It’s a groundbreaking, heartfelt, brilliantly written, directed and acted movie, so if you’ve never watched Philadelphia, we would encourage you to change that at the first available opportunity. Below are 12 things you might not have realised about the movie that won Tom Hanks the first of his Oscars.
12. It was one of the first mainstream movies to acknowledge HIV/AIDS, homosexuality and homophobia
As well as being an Academy Award winning movie, Philadelphia also broke down barriers with the issues that it dealt with.
Because it was one of the very first mainstream movies to acknowledge HIV/AIDS, homosexuality, and homophobia.
11. The plot is extremely similar to two real-life stories
The plot in Philadelphia is very similar to the real life stories of attorneys Geoffrey Bowers and Clarence Cain.
Both Bowers and Cain were sacked after their employers found out they had AIDS, and both successfully sued them for wrongful dismissal.
10. Geoffrey Bowers’ family sued the movie’s writers and producers
A year after Geoffrey Bowers passed away, his family sued Philadelphia’s writers and producers, claiming they were promised compensation for the use of Bowers’ story in the movie.
The filmmakers did eventually admit that the movie was “inspired in part” by Bowers’ story, and the case was settled out of court.
9. Daniel Day-Lewis turned down the role of Andrew Beckett
Philadelphia’s writer, director and producers wanted Daniel Day-Lewis to take on the role of Andrew Beckett, the part that was eventually played by Tom Hanks.
Writer Ron Nyswaner admits they were extremely annoyed when Day-Lewis turned them down, saying “we were so p**sed off. How dare he! This is going to be such an important picture!”
8. Denzel Washington’s role was initially written for a comedic actor
Director Jonathan Demme has revealed that Denzel Washington’s role as Joe Miller was initially written for a comedy actor. “The part of Joe Miller, Denzel’s part, had been written aggressively for a white actor with strong comedic chops,” Demme has been quoted as saying.
“Specifically I was hoping for either Robin Williams or Bill Murray to play Joe Miller,” Demme continued. “And one of our producers was on a plane with Denzel, and he said ‘what’s that you’re reading,’ and he gave it to him, and he read it and said, ‘I like that Joe Miller part, I’d be interested in playing that.'”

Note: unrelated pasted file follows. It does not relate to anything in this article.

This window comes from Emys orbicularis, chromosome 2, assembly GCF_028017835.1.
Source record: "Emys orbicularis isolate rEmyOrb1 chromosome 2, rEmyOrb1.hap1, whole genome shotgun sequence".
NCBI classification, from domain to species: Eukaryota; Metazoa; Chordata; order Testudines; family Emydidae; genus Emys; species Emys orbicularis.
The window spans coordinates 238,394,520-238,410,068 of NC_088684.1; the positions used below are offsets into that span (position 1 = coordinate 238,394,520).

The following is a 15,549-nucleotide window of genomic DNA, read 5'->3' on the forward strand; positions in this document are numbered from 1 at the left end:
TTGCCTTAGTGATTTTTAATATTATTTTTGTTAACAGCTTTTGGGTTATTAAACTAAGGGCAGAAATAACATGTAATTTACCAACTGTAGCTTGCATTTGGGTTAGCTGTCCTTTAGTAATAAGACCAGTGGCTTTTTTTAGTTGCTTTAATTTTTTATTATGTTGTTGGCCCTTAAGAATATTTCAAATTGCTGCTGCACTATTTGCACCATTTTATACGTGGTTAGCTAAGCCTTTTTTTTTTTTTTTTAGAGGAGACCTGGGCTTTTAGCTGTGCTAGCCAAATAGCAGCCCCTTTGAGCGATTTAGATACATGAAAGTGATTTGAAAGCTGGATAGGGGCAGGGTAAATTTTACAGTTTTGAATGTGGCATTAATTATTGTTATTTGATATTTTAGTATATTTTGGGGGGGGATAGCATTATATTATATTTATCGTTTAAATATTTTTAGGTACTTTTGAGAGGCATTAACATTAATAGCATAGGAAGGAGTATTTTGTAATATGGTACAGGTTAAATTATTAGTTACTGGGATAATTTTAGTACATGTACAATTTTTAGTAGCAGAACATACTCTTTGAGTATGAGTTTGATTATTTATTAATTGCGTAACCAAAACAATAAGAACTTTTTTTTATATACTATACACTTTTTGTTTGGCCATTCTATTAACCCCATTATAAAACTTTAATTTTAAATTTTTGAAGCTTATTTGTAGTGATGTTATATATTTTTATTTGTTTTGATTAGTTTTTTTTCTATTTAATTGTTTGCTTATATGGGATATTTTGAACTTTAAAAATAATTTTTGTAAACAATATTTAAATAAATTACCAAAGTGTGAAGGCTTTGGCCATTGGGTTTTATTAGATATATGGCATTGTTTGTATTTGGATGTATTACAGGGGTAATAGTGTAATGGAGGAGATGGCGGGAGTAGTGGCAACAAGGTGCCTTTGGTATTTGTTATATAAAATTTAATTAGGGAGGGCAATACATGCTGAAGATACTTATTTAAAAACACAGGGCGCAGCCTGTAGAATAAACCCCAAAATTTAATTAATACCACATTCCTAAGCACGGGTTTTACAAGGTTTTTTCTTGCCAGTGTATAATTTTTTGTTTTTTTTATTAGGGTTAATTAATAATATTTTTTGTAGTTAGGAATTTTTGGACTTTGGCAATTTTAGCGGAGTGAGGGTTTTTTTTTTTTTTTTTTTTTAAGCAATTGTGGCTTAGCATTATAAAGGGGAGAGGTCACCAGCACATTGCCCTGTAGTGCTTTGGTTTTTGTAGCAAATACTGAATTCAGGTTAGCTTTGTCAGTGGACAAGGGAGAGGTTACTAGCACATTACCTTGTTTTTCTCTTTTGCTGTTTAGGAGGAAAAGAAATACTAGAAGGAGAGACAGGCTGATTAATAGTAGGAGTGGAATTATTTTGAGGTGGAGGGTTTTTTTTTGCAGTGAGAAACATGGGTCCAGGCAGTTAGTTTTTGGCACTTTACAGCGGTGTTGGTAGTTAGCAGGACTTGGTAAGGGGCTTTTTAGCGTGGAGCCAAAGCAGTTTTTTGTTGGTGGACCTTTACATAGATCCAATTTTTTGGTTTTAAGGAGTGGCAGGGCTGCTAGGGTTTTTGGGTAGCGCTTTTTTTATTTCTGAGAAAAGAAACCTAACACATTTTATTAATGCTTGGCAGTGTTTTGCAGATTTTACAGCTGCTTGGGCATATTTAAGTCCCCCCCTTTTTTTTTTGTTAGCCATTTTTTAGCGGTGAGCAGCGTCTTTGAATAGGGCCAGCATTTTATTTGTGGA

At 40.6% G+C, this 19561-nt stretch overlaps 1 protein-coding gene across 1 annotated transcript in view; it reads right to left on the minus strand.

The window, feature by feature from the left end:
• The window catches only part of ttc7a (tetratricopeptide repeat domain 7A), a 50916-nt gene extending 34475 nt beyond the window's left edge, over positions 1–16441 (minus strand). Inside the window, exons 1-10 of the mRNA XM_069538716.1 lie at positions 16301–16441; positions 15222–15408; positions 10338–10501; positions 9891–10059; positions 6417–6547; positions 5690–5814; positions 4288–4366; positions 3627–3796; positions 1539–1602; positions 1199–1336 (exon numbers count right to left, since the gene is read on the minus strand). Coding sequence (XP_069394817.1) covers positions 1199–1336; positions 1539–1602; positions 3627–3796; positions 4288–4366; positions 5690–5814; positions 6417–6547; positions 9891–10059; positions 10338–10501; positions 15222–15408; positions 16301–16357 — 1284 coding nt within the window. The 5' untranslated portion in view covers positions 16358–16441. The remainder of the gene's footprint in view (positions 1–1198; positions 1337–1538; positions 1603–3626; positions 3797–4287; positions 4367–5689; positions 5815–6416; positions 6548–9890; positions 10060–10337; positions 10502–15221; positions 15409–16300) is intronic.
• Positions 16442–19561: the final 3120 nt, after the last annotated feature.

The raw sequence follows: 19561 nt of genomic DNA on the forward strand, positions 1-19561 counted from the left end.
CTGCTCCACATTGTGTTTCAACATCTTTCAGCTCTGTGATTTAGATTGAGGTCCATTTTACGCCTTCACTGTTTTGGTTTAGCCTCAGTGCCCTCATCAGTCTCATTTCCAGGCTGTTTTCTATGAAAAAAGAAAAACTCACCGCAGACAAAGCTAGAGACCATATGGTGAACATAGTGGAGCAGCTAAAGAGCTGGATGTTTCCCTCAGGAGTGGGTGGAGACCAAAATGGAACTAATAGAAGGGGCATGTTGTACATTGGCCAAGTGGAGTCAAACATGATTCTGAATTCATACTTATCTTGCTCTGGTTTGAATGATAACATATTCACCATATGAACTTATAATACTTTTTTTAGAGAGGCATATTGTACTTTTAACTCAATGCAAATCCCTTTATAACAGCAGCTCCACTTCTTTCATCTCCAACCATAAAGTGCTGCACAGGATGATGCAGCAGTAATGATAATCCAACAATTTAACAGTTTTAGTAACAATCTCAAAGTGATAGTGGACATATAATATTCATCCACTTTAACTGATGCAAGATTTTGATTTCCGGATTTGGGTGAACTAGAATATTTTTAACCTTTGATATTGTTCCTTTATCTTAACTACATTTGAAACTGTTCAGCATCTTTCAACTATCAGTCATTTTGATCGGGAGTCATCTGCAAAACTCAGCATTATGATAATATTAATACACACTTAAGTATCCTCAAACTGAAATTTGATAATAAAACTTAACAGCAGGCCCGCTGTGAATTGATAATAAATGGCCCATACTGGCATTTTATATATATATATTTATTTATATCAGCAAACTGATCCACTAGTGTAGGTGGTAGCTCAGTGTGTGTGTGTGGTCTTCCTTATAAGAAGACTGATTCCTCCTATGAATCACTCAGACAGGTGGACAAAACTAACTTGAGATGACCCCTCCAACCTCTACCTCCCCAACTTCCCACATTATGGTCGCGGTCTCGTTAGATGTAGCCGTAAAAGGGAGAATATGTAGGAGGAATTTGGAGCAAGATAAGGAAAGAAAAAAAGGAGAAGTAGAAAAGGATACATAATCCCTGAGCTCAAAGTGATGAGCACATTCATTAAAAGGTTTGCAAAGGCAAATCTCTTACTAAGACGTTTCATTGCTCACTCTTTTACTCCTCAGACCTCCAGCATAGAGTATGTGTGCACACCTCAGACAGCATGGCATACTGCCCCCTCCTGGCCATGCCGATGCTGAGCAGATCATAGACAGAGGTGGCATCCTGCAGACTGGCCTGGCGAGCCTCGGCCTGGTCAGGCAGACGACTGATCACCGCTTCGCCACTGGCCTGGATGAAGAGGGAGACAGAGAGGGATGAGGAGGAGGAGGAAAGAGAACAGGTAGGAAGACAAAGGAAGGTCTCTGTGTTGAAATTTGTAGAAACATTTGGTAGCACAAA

7. Mary Steenburgen’s friend died from AIDS days before she filmed her first scenes
Mary Steenburgen played Belinda Conine, of the defense attorneys disputing Beckett’s case, and days before she was due on set for the first time, one of her friends died from AIDS.
“It was super hard for me to be on the opposite side of someone, on the legal team, who had AIDS,” Steenburgen was quoted as saying. “In my whole career, I’ve only had one day of work that had to be scrapped, and it was for my first day on Philadelphia because I was such an emotional mess.”
6. A number of scenes between Tom Hanks and Antonio Banderas were cut
Despite it being one of the first Hollywood movies to feature more realistic depictions of people in the LGBT community, a number of scenes were still removed from the finished product.
Whilst being interviewed for the 1995 documentary The Celluloid Closet, Tom Hanks revealed that some scenes showing more affection between him and Antoinio Banderas were cut, including one showing them in bed together.
5. Bruce Springsteen’s song was intended to appeal to people who didn’t know a lot about AIDS
Philadelphia’s director Jonathan Demme asked Bruce Springsteen to create the movie’s main song for a very specific reason.
Demme believed that bringing Springsteen onto the project would encourage people who don’t know much about AIDS to be more comfortable with going to see the movie.
4. A number of people have thanked Tom Hanks for making the movie
Tom Hanks has revealed that “more people have stopped me on the street or come up to me in airplanes or sidled up to me in restaurants to talk about this movie than any other job I’ve done.”
Hanks went on to say that “almost all of them have said something like, ‘Thank you for doing it.’”
3. Some critics described it as “groundbreaking”
Some movie critics have described the movie as “groundbreaking,” including the Chicago Sun-Times’ Roger Ebert, who began his review by saying he believed it was “quite a good film, on its own terms.”
Ebert continued by writing that it “may help to broaden understanding of [HIV/AIDS]. It’s a ground-breaker like Guess Who’s Coming to Dinner, the first major film about an interracial romance.”
2. It won Tom Hanks the first of his two Oscars
Tom Hanks had been nominated for a Best Actor Academy Award for his performance in 1989’s Big, but it was Philadelphia that saw him take home the gong for the first time.
Bruce Springsteen’s song Streets of Philadelphia also won the Academy Award for Best Original Song, and Ron Nyswaner was nominated for Best Original Screenplay, but he lost out Jane Campion’s The Piano.
1. Tom Hanks’ Oscar acceptance speech inspired a whole other movie
During Tom Hanks’ Academy Award acceptance speech, he thanked thanked his school drama teacher Rawley Farnsworth and classmate John Gilkerson for being “the two finest gay Americans, two wonderful men, that I had the good fortune to be associated with.”
The speech went on to inspire the movie In & Out, in which Matt Dillon’s character ‘outs’ his school drama teacher.